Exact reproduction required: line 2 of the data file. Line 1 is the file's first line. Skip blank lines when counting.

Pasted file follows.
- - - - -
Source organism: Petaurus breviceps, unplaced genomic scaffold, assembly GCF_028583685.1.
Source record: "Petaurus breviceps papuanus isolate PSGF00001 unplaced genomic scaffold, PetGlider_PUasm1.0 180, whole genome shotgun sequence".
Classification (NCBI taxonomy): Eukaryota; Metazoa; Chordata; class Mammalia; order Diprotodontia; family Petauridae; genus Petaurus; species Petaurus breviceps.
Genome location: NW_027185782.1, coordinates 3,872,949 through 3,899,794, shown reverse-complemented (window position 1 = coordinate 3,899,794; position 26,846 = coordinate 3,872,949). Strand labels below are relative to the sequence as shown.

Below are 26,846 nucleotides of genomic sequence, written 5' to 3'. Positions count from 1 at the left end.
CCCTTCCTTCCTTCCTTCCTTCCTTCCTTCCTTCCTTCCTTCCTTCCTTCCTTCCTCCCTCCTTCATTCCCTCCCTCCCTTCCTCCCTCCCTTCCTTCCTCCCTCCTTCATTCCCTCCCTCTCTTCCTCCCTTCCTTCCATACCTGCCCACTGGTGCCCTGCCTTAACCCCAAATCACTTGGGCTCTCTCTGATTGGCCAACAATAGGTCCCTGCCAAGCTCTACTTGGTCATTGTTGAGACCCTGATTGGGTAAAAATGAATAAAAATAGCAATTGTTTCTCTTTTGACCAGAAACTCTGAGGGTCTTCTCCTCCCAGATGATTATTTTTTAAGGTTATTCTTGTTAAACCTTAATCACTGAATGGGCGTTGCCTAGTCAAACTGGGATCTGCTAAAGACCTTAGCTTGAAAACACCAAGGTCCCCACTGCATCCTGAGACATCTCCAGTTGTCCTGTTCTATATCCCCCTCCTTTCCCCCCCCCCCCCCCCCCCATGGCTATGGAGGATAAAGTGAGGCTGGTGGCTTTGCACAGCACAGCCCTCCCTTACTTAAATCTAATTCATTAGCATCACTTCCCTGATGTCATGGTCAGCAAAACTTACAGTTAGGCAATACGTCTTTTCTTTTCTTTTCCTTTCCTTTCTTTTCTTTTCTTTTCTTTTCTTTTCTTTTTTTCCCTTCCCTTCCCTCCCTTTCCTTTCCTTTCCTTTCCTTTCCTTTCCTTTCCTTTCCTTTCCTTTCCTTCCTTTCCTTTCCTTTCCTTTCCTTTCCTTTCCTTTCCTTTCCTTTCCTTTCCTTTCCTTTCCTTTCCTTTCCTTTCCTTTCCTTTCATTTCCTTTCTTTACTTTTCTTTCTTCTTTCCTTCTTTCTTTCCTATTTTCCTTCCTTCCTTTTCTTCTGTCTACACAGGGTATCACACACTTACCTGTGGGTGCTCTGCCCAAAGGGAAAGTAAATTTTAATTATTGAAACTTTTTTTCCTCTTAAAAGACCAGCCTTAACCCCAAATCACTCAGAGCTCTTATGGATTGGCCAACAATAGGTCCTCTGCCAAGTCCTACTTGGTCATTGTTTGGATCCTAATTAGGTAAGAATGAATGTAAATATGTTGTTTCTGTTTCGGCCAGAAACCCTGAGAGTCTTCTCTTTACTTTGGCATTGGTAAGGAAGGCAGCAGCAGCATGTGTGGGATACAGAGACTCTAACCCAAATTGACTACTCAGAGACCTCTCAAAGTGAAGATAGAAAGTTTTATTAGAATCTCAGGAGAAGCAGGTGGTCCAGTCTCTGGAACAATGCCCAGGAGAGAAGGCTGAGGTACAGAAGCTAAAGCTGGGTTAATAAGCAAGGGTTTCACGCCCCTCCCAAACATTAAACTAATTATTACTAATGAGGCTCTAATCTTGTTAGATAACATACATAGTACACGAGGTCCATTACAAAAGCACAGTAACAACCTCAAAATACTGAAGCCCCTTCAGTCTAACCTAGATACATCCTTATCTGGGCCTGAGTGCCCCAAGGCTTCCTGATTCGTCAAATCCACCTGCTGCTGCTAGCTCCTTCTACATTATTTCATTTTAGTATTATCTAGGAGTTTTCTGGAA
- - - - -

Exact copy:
Source record: "Petaurus breviceps papuanus isolate PSGF00001 unplaced genomic scaffold, PetGlider_PUasm1.0 180, whole genome shotgun sequence".